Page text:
Farm Insurance 101: What You Need to Know

If you’re starting a new farm or operating an existing one, you’ve got to make sure you have the farm insurance that’s right for your unique set of circumstances.

In this article, we’ll discuss farm insurance basics and the dangers of being underinsured so that you don’t open yourself up to liability if disaster strikes.

Homeowners Insurance vs. Farm Insurance

Will your homeowners insurance protect your farm?

The short answer is no; it most likely will not.

Homeowners insurance policies are designed to protect your home and the possessions in your home against loss or damage, as well as cover your potential liability if someone gets injured on your property.

Farm insurance coverage is designed to protect you from risks you might need to operate your farm or ranch, such as buildings, greenhouses, barns, equipment, vehicles, products, tools, and more. It’s a specialized type of insurance coverage for farmers. These risk factors can’t be adequately covered under a standard homeowners insurance policy and may also include:

Farm and Ranch Insurance
  • Home and possessions
  • Personal liability coverage
  • Outbuildings & structures
  • Building materials & supplies
  • Farm machinery & equipment
  • Livestock
  • Farm products
  • Farm liability coverage
  • Farm product liability coverage
  • Fences & corrals
  • Equine liability
  • Vineyard coverage
  • Chemical drift liability

Most farms located in New England ought to have farm insurance, regardless of size or agricultural industry:

  • Organic farms
  • Dairy farms
  • Animal farms
  • Mennonite and Amish farms
  • Homestead and hobby farms
  • Community-supported agriculture (CSA) farms
  • Urban farms

Your potential insurance liabilities and the coverage you need will vary based on the size, type, location, and other factors that your local insurance agent can help determine to ensure you get customized coverage that meets your unique set of risk factors.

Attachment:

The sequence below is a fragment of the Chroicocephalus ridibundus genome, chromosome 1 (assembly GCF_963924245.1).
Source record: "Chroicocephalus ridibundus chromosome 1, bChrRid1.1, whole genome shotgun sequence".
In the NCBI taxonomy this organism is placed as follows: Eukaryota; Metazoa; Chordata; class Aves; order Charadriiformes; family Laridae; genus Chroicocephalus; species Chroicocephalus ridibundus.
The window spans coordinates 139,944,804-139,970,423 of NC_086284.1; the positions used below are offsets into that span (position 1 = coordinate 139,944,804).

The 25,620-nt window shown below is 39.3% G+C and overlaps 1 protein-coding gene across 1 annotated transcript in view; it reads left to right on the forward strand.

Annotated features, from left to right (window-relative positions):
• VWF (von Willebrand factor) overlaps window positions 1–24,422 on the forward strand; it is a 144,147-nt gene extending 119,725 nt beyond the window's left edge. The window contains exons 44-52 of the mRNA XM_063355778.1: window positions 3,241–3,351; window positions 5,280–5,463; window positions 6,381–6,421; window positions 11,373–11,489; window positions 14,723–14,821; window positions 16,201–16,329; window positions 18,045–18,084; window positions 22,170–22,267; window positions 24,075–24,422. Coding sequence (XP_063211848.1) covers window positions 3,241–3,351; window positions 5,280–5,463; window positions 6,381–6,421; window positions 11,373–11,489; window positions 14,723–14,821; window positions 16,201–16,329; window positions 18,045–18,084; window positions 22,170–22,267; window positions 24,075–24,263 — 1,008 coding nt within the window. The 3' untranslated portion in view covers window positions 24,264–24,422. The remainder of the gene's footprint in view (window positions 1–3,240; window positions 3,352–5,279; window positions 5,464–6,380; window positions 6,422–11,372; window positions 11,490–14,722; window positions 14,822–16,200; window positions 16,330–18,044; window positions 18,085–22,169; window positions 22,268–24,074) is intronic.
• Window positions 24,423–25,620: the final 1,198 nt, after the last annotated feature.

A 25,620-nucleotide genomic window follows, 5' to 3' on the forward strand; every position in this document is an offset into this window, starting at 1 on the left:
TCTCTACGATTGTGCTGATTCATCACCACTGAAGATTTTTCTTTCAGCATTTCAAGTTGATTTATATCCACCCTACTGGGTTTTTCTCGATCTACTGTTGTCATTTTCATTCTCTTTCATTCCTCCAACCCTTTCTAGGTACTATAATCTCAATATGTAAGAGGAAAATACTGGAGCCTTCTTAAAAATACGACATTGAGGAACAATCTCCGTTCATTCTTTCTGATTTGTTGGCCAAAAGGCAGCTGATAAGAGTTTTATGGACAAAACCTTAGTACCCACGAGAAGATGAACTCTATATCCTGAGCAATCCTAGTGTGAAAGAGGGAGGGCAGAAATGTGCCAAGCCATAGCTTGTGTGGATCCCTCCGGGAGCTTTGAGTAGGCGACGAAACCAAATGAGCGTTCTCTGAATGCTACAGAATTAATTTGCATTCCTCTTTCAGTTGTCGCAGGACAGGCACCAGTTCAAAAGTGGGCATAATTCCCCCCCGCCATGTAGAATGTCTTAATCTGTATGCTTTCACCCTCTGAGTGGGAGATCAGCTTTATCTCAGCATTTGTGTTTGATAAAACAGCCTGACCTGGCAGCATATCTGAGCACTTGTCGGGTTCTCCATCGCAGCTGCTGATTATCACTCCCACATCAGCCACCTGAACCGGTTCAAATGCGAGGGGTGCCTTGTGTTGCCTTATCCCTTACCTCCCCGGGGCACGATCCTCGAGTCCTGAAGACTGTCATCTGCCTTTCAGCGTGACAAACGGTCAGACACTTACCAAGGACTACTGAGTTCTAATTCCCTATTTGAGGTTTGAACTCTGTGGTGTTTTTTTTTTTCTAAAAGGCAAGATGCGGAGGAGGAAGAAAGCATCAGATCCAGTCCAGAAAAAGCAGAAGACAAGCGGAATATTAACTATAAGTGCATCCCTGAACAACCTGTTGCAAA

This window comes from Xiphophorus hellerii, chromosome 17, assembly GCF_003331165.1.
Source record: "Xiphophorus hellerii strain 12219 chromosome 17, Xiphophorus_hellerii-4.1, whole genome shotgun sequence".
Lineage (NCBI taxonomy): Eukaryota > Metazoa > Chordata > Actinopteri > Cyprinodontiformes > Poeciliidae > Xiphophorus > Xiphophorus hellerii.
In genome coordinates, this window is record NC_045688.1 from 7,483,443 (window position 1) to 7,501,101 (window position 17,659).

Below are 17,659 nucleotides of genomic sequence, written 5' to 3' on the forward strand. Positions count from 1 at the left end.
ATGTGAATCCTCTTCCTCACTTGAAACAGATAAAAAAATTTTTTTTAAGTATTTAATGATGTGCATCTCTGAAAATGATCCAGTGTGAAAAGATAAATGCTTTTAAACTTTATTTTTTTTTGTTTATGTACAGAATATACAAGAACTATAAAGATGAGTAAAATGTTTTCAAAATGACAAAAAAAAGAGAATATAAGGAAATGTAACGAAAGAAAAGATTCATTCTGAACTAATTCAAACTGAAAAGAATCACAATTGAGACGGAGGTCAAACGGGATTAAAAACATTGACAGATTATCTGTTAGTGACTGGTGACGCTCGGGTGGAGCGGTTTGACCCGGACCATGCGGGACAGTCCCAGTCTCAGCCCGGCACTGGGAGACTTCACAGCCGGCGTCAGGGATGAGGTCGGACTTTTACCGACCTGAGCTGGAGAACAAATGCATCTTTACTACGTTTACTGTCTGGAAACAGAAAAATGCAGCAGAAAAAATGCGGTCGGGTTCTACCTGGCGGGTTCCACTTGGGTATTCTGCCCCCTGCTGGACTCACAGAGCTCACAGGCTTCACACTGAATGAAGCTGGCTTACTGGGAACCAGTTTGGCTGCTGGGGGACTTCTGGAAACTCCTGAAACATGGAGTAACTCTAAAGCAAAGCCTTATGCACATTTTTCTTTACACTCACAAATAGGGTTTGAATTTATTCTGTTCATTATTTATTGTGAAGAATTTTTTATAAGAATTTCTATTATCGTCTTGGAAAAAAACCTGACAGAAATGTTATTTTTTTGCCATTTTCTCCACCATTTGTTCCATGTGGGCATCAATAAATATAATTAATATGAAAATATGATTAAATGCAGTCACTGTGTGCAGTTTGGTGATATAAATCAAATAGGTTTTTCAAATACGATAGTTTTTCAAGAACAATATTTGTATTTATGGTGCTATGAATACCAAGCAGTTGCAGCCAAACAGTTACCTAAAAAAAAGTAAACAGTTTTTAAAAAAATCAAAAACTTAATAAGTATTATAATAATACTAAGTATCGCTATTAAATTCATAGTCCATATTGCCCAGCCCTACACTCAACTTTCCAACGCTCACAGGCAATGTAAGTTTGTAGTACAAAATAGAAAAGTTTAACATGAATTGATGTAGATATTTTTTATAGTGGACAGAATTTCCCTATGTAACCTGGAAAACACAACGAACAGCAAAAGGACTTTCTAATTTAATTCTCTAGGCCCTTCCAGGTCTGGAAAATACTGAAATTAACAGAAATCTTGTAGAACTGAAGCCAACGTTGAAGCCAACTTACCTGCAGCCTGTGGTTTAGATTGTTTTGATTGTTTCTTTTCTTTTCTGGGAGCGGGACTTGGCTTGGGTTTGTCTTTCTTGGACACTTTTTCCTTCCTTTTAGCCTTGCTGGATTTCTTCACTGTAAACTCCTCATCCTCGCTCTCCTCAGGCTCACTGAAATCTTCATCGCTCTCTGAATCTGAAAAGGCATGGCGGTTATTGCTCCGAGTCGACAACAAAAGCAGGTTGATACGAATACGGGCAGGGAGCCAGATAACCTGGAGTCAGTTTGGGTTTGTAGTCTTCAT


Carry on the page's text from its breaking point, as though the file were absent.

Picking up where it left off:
Tip #2 – Prevent or Reduce Falls

When people think of a farm, they often think of a traditional family farm owned and operated by individuals related to the operator.

However, the technical and legal definition of a farm varies widely based on classifications by the USDA (United States Department of Agriculture). The USDA bases its classifications largely on the annual gross cash farm income of the farm business, the primary occupation of the operator, and ownership of the farm.

It also defines a farm as any place that produced and sold—or normally would have produced and sold—at least $1,000 of agricultural products during a given year.

GCFI, or annual gross cash farm income, measures farm size. GCFI is calculated by deducting expenses from a farm’s revenue. The USDA has created the following categories to determine farm size, which is important because it reflects your potential liability and the cost of your farm insurance coverage.